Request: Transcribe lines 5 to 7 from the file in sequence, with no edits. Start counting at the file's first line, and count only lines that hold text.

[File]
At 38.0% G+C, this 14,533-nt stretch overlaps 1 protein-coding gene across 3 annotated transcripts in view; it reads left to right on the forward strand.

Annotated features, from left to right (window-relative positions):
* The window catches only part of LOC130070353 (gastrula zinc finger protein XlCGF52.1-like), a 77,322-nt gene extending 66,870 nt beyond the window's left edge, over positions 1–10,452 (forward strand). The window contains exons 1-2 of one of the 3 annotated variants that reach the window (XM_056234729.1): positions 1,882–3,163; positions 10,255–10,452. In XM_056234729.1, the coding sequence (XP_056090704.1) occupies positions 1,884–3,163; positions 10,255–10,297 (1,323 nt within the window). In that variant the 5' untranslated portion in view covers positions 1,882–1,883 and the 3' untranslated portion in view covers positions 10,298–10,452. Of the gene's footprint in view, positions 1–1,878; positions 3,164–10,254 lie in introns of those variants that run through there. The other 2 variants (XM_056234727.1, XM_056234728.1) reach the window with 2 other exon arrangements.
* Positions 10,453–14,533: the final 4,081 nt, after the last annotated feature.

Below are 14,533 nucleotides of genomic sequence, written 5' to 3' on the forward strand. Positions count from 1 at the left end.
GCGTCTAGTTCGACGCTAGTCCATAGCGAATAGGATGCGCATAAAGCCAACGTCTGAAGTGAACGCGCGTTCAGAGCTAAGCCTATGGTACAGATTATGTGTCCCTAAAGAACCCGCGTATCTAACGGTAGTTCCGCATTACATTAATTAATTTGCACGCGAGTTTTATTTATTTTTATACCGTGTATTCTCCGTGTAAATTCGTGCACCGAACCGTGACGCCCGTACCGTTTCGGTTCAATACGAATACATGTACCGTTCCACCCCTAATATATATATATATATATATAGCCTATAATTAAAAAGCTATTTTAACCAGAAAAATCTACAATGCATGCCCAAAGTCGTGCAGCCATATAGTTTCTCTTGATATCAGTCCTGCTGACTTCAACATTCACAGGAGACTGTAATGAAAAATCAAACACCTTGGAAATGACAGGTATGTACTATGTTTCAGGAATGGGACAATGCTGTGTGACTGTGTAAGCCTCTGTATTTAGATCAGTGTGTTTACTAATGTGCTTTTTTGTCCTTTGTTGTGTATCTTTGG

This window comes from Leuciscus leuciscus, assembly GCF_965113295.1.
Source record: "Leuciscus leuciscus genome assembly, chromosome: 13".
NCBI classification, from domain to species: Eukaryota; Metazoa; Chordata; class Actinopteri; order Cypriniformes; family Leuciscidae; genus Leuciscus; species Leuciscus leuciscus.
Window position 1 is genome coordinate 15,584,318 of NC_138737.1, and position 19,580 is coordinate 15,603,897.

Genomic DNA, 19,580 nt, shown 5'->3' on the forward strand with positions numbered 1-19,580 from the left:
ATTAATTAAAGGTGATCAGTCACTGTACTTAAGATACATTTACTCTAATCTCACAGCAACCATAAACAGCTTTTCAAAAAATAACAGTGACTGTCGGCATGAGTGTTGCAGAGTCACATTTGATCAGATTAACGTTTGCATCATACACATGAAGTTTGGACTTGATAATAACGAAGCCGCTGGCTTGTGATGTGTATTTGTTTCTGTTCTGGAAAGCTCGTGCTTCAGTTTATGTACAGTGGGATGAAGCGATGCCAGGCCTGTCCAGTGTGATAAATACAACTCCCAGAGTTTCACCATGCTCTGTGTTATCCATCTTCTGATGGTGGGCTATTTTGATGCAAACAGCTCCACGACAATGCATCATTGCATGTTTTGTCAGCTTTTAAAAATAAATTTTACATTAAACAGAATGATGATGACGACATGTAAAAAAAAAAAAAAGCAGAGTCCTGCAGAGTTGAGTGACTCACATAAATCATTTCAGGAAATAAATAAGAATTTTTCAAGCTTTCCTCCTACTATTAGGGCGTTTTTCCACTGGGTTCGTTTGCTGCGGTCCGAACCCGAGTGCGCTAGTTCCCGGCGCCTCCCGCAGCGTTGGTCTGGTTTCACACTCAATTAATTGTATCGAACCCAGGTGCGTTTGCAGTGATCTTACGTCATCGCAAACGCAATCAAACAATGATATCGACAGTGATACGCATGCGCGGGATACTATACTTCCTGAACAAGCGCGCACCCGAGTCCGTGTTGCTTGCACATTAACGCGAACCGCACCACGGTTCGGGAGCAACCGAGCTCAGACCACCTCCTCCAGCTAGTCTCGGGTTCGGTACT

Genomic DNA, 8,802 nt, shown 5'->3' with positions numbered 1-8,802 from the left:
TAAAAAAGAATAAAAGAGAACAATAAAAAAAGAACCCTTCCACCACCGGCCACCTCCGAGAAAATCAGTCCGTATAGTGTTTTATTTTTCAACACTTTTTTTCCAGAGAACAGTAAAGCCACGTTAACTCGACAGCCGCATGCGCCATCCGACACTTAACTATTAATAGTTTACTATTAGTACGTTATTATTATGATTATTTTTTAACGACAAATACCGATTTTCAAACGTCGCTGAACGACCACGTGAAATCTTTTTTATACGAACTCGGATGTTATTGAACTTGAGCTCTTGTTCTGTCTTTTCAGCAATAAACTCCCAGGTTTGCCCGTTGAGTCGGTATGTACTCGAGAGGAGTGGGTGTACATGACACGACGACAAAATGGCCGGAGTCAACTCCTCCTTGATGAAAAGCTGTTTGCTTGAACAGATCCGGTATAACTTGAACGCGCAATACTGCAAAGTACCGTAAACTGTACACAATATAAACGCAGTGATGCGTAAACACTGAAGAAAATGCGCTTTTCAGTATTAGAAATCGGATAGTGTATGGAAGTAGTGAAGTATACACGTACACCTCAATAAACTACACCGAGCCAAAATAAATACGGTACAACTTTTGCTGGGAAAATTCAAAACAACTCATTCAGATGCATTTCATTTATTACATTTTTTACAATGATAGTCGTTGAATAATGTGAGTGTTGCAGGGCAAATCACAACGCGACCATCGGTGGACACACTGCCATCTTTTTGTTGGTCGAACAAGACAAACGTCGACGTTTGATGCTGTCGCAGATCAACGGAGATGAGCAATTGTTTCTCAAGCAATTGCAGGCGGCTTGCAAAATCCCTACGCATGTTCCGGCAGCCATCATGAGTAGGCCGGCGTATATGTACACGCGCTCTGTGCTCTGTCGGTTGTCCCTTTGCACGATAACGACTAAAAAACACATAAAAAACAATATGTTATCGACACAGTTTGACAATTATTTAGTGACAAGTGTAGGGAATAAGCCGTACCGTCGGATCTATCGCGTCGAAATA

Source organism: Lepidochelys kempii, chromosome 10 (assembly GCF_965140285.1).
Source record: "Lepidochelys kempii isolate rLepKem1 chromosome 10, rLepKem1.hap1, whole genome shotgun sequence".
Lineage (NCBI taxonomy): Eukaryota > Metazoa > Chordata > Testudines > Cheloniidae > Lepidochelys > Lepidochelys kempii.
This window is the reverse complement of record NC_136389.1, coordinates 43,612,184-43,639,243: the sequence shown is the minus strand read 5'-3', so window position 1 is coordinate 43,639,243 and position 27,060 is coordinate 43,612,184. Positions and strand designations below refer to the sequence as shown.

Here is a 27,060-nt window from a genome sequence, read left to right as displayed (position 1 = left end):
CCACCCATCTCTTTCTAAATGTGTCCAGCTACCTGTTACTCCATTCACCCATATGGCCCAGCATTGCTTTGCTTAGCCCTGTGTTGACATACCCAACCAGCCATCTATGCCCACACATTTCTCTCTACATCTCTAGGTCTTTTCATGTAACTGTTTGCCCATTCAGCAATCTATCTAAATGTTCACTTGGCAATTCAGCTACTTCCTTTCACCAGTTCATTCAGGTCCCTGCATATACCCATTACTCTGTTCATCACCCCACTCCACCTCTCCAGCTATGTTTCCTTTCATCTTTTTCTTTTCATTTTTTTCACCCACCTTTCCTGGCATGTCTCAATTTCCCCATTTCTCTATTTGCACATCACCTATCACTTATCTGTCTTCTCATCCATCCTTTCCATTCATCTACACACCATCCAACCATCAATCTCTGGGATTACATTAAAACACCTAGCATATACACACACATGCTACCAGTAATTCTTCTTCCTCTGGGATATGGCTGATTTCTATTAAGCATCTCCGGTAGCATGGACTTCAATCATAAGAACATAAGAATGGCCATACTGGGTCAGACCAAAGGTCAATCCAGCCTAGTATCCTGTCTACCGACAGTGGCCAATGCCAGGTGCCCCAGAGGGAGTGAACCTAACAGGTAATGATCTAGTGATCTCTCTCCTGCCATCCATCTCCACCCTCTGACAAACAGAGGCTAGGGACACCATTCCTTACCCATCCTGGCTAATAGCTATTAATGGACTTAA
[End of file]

Below are 14,533 nucleotides of genomic sequence, written 5' to 3' on the forward strand. Positions count from 1 at the left end.
GCGTCTAGTTCGACGCTAGTCCATAGCGAATAGGATGCGCATAAAGCCAACGTCTGAAGTGAACGCGCGTTCAGAGCTAAGCCTATGGTACAGATTATGTGTCCCTAAAGAACCCGCGTATCTAACGGTAGTTCCGCATTACATTAATTAATTTGCACGCGAGTTTTATTTATTTTTATACCGTGTATTCTCCGTGTAAATTCGTGCACCGAACCGTGACGCCCGTACCGTTTCGGTTCAATACGAATACATGTACCGTTCCACCCCTAATATATATATATATATATATAGCCTATAATTAAAAAGCTATTTTAACCAGAAAAATCTACAATGCATGCCCAAAGTCGTGCAGCCATATAGTTTCTCTTGATATCAGTCCTGCTGACTTCAACATTCACAGGAGACTGTAATGAAAAATCAAACACCTTGGAAATGACAGGTATGTACTATGTTTCAGGAATGGGACAATGCTGTGTGACTGTGTAAGCCTCTGTATTTAGATCAGTGTGTTTACTAATGTGCTTTTTTGTCCTTTGTTGTGTATCTTTGG

This window comes from Leuciscus leuciscus, assembly GCF_965113295.1.